North Atlantic Ocean gyre circulation dictates the interannual sea level variability along the U.S. Southeast and Gulf Coasts

Interannual and longer time-scale sea level changes are relatively small amplitude. However,  they can provide background conditions favorable for the occurrence of extreme sea levels that represent a threat for coastal communities, especially in low-lying and flood-vulnerable regions. A new study accepted in Geophysical Research Letters identified the dominant mode of the ocean gyre-scale sea surface height... Continue Reading →

Enhanced carbon sequestration by the North Atlantic Ocean during the Last Glacial Maximum

According to Redfield stoichiometry, marine organisms incorporate and release PO4 and Dissolved Inorganic Carbon (DIC) in a relatively fixed proportion. Additionally, PO4 in the ocean is not affected by air-sea exchange. Therefore, PO4 and DIC in the ocean can be used to estimate biology-driven versus air-sea flux-driven oceanic DIC redistributions. Applying this method to sediment core data, a new paper... Continue Reading →

Extreme U.S. Great Plains heat waves are linked to East Asian Monsoon

Heat waves are the leading weather‐related cause of death in the U.S. For example, the most recent U.S. extreme heat waves that occurred over the Great Plains in 2011 and 2012 caused 362 deaths. These events are unusual and largely unpredictable beyond the synoptic time scale. However, their number and severity have increased and are projected... Continue Reading →

Cold versus warm water routes for the upper limb of the South Atlantic MOC

The surface water in the South Atlantic (σ2 < 35.7) is known to originate largely from the Indian Ocean via the Agulhas leakage (e.g., Beal et al., 2011; Gordon, 1986). It is carried northward below the surface mixed layer and brought to the surface via the equatorial Atlantic upwelling. Antarctic Intermediate Water (AAIW) that forms... Continue Reading →

Recent intensification of Amazonian flooding extremes is linked to the tropical Atlantic warming and tropical Pacific cooling

The Amazonian River basin hosts the one of the major global deep tropical convective systems, and thus drives the global Hadley and Walker circulations and the global hydrological cycle. Changes in the water cycle and deep convection activity in this region are, however, largely affected by remote oceans, especially the tropical Pacific, via the Walker circulation.... Continue Reading →

Deep Indo-Pacific Oceans are still in the Little Ice Age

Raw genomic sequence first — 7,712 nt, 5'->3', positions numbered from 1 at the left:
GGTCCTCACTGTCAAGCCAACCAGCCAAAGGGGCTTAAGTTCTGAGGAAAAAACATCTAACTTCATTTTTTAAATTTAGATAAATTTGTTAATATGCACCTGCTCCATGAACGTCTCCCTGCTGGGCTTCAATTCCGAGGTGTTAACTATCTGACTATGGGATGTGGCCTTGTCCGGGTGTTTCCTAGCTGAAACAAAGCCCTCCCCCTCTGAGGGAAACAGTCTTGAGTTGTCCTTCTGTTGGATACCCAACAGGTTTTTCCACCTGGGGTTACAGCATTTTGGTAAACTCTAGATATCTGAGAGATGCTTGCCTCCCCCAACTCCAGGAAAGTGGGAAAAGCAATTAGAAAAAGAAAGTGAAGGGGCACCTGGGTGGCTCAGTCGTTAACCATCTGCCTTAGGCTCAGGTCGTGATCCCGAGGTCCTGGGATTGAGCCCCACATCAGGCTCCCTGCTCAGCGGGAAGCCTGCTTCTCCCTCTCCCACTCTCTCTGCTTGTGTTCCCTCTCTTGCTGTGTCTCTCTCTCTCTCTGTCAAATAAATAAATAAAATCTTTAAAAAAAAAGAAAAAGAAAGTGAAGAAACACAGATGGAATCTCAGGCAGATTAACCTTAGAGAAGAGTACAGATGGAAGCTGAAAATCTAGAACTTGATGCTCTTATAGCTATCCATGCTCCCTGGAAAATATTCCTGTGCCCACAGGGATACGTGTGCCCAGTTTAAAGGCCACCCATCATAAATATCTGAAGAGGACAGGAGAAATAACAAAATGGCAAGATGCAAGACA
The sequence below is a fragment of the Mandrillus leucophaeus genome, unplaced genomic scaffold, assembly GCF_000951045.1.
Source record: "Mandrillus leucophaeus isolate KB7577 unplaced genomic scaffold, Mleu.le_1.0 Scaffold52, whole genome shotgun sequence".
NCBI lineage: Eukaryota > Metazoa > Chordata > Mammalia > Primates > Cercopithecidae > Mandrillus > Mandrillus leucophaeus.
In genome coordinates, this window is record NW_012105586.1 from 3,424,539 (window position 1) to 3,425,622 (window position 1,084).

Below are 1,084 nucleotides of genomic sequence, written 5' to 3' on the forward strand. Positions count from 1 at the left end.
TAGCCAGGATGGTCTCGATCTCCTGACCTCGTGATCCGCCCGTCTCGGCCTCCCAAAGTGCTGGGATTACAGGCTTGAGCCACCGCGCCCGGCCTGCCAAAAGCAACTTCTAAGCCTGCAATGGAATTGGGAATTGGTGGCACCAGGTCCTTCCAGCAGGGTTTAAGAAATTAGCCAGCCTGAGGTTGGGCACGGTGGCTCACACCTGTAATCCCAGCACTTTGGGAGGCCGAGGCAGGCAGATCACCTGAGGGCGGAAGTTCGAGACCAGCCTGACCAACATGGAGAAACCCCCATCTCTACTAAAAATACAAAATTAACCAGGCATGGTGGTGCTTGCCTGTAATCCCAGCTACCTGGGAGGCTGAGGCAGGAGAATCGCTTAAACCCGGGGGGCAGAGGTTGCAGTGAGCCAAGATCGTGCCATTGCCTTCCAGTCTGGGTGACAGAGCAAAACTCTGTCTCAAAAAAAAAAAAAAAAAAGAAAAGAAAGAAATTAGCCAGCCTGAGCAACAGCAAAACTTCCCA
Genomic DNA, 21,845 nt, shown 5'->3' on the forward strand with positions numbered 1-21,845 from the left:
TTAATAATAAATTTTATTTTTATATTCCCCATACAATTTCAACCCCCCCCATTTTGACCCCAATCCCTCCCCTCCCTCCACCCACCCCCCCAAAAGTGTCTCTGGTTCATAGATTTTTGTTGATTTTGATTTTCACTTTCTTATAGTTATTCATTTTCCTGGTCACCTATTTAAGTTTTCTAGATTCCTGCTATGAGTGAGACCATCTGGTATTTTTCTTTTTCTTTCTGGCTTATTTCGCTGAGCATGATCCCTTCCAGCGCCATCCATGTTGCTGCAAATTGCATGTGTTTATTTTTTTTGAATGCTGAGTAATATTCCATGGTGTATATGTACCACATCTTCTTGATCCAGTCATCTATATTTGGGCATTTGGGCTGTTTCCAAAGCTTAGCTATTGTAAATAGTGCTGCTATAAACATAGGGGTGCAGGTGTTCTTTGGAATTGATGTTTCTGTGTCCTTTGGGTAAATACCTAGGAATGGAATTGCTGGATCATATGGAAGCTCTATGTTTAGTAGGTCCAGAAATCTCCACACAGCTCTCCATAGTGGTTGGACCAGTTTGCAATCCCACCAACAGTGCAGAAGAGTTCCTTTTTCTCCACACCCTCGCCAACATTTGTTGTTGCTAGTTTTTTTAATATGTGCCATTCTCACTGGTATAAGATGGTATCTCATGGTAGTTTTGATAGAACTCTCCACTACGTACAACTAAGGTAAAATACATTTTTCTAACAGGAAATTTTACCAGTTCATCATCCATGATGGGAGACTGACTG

The Little Ice Age (LIA) is a period of cold global average surface temperatures from around 1600 to 1850, following the Medieval Warm Period (950 ~ 1250). A new study published in Science suggested that since the ocean adjusts to the surface thermal anomalies with the time scales of 100 ~ 1,000 years, some parts of the... Continue Reading →

El Nino-induced suppression of Atlantic ITCZ contributes to the spring warming of the tropical North Atlantic

It is a well-known phenomenon that the Tropical North Atlantic (TNA) warms in boreal spring and early summer (April – June) following El Nino peaks in boreal winter (Enfield and Mayer, 1997). This involves formation of the so-called extratropical atmospheric stationary Rossby wave trains from the tropical Pacific (e.g., Lee et al., 2008). A new paper published... Continue Reading →

Increasing frequency of North American winter extremes caused by the eastward shift of the North Pacific Oscillation

The North Pacific Oscillation (NPO) is a dipole oscillation of the sea level pressure (or the atmospheric mass) between the subpolar low and subtropical high over the North Pacific Ocean. A study published in Nature Climate Change showed that the center of the NPO shifted eastward during the recent decades (1995-2014), and thus increased the frequency of... Continue Reading →

Glacial weakening of the AMOC and the associated increase in deep ocean carbon deposit

During the mid-Pleistocene between 1,250 and 700 kyr ago (ka), Earth’s climate oscillated between warmer interglacial periods and cooler glacial periods with reduced and expanded polar ice sheets, respectively. Paleo records indicate that the Atlantic meridional overturning circulation (AMOC)  was relatively weaker during glacial periods likely due to reduced evaporation and increased freshwater input from glaciers to the... Continue Reading →

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